Passenger belly capacity in Asia is expected to surge this quarter with the end of COVID travel restrictions. Seabury estimates lower-deck capacity between Asia and the U.S. will increase 44% year over year this summer and 60% by the end of the year, with trans-Atlantic belly capacity above 2019 levels.
Load factors, a measure of how much cabin space is filled with cargo, were down six to eight points in March from last year, Xeneta said.
United Airlines (NASDAQ: UAL) posted first quarter earnings this week that showed a 37% drop in cargo revenue versus the same 2022 period, largely due to the steep fall in average yield.
Seasonally adjusted flight activity for freighter aircraft declined 4.8% in March – the steepest decline in two years, said Fadi Chamoun, BMO Capital Markets’ transportation analyst, in a client note.
The International Air Transport Association releases figures each month that lag those of the private data providers and are calculated differently. Its report tends to confirm the more current observations about the market’s direction. The latest version said global traffic fell 7.5% in February versus 2022 — half the rate of decline in each of the previous two months — underscoring the first quarter’s improvement before air logistics operators hit the recent turbulence in demand. International bellyhold capacity increased to 75% of the pre-pandemic level. Xeneta, by comparison, previously reported February volumes were 4% lower than the previous year.
IATA said February demand, measured in cargo tons flown, is 2.9% ahead of the 2019 level.
A growing school of thought within the air logistics sector is that freight rates are artificially lower than pure supply and demand would dictate because airlines have consciously chosen to operate more aircraft than necessary so that they are ready for the next upcycle.
“In the short term, airlines are willing to price irrationally, even below their cash cost to operate the flight, because they want to maintain their schedule and weather through any short-term fluctuations,” said Neel Jones Shah, executive vice president of air strategy and carrier development at Flexport, on a recent company webcast.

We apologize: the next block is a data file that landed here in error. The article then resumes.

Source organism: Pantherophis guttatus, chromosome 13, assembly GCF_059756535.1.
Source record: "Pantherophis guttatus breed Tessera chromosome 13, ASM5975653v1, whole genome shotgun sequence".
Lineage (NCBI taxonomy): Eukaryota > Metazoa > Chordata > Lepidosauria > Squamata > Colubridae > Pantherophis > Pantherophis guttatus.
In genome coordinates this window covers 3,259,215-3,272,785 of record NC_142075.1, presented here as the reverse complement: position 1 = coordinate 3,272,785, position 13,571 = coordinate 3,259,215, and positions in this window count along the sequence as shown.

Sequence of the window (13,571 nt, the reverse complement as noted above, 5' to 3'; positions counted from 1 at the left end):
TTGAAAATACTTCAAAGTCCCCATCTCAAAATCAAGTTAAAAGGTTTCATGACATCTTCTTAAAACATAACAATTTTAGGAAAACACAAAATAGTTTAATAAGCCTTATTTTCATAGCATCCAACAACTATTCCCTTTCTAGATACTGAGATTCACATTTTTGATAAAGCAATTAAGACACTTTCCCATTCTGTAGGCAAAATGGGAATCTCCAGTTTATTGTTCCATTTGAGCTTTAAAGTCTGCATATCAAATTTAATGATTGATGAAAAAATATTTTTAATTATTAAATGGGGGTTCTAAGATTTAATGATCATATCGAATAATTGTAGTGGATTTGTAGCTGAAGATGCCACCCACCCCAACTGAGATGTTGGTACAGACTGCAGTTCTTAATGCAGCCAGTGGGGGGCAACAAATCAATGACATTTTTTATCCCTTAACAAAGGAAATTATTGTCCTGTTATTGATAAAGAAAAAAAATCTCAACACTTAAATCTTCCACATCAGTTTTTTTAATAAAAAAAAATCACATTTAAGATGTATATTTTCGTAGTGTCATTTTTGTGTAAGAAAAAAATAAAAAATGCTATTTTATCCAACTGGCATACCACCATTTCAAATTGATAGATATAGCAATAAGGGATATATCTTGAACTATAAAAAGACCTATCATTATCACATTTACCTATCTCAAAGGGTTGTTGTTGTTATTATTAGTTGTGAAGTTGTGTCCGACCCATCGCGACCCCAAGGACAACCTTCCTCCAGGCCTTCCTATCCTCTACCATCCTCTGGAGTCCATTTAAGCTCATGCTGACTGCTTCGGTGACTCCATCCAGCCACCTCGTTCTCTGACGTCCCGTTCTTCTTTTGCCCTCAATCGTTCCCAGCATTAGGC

Rational behavior will prevail over the medium term with ongoing cost pressures from jet fuel, richer labor contracts for pilots and airport service providers, “which is why I believe airfreight rates will stabilize 35% to 50% higher than 2019 levels,” or about $2.60 to $2.70 per kilogram, the former cargo chief at Delta Air Lines said.
Timing the restocking cycle
The latest pothole for air carriers comes amid growing cracks in the industry consensus that traffic will rebound in the second half of the year as retailers finally resume large orders with overseas suppliers after focusing on clearing excess inventories. Companies like Walmart, Target and Kohl’s have mostly corrected stock levels, but executives have indicated they are more cautious about purchasing activity because of ongoing concerns about inflation dampening consumer confidence and purchasing power.
U.S. retail sales last month dipped 1%, the second straight monthly decrease, according to the Commerce Department.
Leisurewear merchandiser Lululemon is continuing to reduce inventory growth and expects to realize “significant” gains in gross margin by using less airfreight this year, CFO Meaghan Frank said on a March 28 quarterly earnings briefing.
Meanwhile, home improvement stores like Home Depot are still plagued by higher inventory-to-sales ratios than normal, while apparel wholesalers like Nike are taking 23% longer to turn inventory than in 2019, said Miller.